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The Blacksmith’s Daughter
American Revolution Mystery, No 2

by Suzanne Adair

This is a story about a family during the Revolutionary and the trials and tribulations that came from being involved in the major event that brought about the revolution from England. Suzanne Adair has done it again, another winner about the history of this country. This is a follow-up to Paper Woman and the same family who helped in the Revolution, as printers who delivered the news. I can’t say enough about The Blacksmith’s Daughter (this current book) or for that matter, Paper Woman. Both were stupendous, insightful and thoroughly engrossing. History written in the fiction format is usually well done with a very compelling storyline, but Ms. Adair has a way with words and descriptions that makes the reader feel like they are truly there in the middle of whatever is happening to her characters. Ms. Adair is an award-winning (The Patrick D. Smith Award for literature from the Florida Historical Society) writer from Raleigh, N.C. who puts the reader right into the thick of the smoke and war with the loyalists, patriots and redcoats.

The Blacksmith’s Daughter is Betsy Sheridan, a very pregnant seventeen-year-old woman married to Clark. She’s the daughter of Paper Woman's Sophie Barton and Mathias Hale, a Creek Indian half-breed, who are on the run, hiding in South Carolina from the British soldiers, and who took a very long journey to Cuba looking for information. Betsy becomes involved because her husband is one of the rebels and they’re both trying to find and locate her mother. Lieutenant Dunstan Fairfax is a brutal man who uses his position and office to apprehend Clark, Betsy, and her mother Sophie, for whom he has a vendetta. He was once sweet on her, and she turned him down only to turn to the Indians rather than follow his lead. She was trying to maintain neutrality so she could report on the battles and occupation by the British. Fairfax has set traps for Betsy and Clark along the way to Camden, GA from Alton, GA and tries his best to thwart any help or attempts to reconcile with her family along the way. The Battle of Camden was a real event that led to the many other battles, and the eventual throwing off of the British that let the Revolutionaries win American independence from the English throne and King George III. Fairfax was a brutal redcoat and not one to trifle with, and Betsy learned that lesson very well.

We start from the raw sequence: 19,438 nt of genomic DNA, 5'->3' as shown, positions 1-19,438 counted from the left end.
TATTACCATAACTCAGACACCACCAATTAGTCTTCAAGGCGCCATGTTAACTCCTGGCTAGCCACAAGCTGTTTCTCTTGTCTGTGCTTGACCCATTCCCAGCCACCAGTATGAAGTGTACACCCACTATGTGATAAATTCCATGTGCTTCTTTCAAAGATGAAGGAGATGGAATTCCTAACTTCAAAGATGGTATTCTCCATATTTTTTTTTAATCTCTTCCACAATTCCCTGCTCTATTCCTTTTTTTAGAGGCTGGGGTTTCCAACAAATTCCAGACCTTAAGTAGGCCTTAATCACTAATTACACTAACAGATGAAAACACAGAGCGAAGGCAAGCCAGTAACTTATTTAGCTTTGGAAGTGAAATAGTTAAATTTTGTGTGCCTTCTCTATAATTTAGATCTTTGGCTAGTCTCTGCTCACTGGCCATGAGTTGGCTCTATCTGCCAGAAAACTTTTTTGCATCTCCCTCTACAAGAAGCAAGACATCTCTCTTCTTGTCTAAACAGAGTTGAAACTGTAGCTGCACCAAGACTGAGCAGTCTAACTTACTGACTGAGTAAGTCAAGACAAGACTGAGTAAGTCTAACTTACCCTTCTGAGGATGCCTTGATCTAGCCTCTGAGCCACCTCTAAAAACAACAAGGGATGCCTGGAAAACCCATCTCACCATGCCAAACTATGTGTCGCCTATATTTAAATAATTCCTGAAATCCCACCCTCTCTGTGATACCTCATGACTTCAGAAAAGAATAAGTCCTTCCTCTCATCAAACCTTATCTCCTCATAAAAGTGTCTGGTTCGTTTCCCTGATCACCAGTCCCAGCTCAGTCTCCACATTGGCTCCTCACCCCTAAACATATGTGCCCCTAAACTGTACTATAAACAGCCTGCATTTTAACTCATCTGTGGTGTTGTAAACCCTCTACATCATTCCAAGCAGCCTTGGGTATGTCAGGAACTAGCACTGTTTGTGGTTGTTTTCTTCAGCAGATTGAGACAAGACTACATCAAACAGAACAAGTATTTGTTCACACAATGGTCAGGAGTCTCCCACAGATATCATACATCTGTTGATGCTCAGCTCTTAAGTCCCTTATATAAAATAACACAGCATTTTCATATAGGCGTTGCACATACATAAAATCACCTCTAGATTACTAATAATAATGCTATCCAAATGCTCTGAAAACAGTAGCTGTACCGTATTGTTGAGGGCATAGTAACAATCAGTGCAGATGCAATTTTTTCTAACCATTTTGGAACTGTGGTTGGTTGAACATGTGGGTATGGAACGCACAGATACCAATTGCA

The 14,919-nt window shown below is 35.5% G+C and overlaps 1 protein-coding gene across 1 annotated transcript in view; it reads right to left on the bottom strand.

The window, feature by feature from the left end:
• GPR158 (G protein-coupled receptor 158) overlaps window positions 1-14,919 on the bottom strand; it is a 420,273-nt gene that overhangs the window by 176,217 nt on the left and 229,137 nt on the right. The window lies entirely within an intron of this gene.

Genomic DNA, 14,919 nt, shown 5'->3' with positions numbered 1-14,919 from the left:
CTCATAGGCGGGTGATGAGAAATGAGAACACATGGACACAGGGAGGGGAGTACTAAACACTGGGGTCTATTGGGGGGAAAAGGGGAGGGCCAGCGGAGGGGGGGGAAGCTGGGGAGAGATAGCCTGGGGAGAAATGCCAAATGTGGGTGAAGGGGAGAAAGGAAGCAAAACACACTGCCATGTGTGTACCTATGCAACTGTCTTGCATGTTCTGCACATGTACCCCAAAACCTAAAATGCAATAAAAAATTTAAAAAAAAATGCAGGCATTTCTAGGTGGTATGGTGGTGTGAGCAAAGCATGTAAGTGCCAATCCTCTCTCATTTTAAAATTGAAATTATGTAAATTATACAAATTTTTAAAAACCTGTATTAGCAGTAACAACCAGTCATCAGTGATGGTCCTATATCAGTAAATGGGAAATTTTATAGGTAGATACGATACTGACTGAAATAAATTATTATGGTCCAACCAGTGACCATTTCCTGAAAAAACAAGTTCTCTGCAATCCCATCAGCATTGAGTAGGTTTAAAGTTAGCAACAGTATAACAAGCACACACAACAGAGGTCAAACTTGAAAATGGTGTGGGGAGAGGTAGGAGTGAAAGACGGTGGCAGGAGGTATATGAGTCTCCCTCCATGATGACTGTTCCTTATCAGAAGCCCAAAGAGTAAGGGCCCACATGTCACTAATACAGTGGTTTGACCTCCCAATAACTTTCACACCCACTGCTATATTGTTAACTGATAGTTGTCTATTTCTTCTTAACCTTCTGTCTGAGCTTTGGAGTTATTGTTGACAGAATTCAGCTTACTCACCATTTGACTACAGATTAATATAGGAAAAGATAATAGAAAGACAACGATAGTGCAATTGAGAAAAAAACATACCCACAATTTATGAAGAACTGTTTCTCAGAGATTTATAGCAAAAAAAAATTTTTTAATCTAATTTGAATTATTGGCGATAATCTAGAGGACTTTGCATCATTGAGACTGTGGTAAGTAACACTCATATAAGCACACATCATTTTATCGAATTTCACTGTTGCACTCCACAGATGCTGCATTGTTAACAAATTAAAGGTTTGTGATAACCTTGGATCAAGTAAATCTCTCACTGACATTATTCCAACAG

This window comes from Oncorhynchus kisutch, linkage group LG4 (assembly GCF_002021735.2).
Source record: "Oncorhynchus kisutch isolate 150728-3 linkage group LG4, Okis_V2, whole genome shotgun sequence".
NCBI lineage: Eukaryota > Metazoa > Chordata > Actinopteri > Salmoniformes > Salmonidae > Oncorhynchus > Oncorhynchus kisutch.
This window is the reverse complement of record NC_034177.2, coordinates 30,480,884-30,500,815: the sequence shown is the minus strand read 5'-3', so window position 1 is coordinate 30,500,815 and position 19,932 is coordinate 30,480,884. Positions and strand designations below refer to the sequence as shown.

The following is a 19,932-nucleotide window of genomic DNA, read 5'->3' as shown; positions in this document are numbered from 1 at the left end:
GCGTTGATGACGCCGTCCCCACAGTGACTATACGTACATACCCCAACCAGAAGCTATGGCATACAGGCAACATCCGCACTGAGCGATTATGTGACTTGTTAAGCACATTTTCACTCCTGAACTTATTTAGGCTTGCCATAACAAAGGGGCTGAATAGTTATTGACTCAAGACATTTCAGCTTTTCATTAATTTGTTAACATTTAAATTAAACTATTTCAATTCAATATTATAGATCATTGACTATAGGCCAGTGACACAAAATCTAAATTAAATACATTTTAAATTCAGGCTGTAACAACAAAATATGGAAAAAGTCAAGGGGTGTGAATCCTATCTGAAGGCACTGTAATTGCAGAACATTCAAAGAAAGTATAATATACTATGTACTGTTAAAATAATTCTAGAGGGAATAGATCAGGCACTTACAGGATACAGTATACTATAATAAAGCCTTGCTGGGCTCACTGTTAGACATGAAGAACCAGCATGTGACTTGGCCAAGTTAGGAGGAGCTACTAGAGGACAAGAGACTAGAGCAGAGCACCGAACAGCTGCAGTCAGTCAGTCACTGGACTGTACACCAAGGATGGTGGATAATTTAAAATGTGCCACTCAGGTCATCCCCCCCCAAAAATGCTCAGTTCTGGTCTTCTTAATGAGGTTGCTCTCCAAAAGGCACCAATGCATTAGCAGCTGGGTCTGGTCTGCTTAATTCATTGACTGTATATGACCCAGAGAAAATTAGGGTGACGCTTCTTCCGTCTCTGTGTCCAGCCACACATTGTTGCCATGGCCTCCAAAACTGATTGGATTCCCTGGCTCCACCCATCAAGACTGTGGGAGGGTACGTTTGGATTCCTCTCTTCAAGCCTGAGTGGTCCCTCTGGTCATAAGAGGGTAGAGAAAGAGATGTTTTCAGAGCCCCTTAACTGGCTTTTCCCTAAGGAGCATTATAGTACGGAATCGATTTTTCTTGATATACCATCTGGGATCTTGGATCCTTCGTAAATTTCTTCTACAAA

I can’t wait to read the next book to find out what happened to both Betsy and her mother Sophia. Ms. Adair is an excellent writer and her way with words takes the reader right into the middle of old Georgia with war going on all around them. It is historically accurate and very enlightening. Great reading for anyone studying the history of our nation.

American Revolution Series
Paper Woman, 1
The Blacksmith’s Daughter, 2
Camp Follower, 3

The Book

Whittler’s Bench Press / an Imprint of Dram Tree Books
September 2007
Historical suspense [Revolutionary War 1780]
More at
NOTE: Not a shred of explicit language or context that might offend anyone. All age groups can read.

The Reviewer

Claudia Turner VanLydegraf
Reviewed 2007
© 2006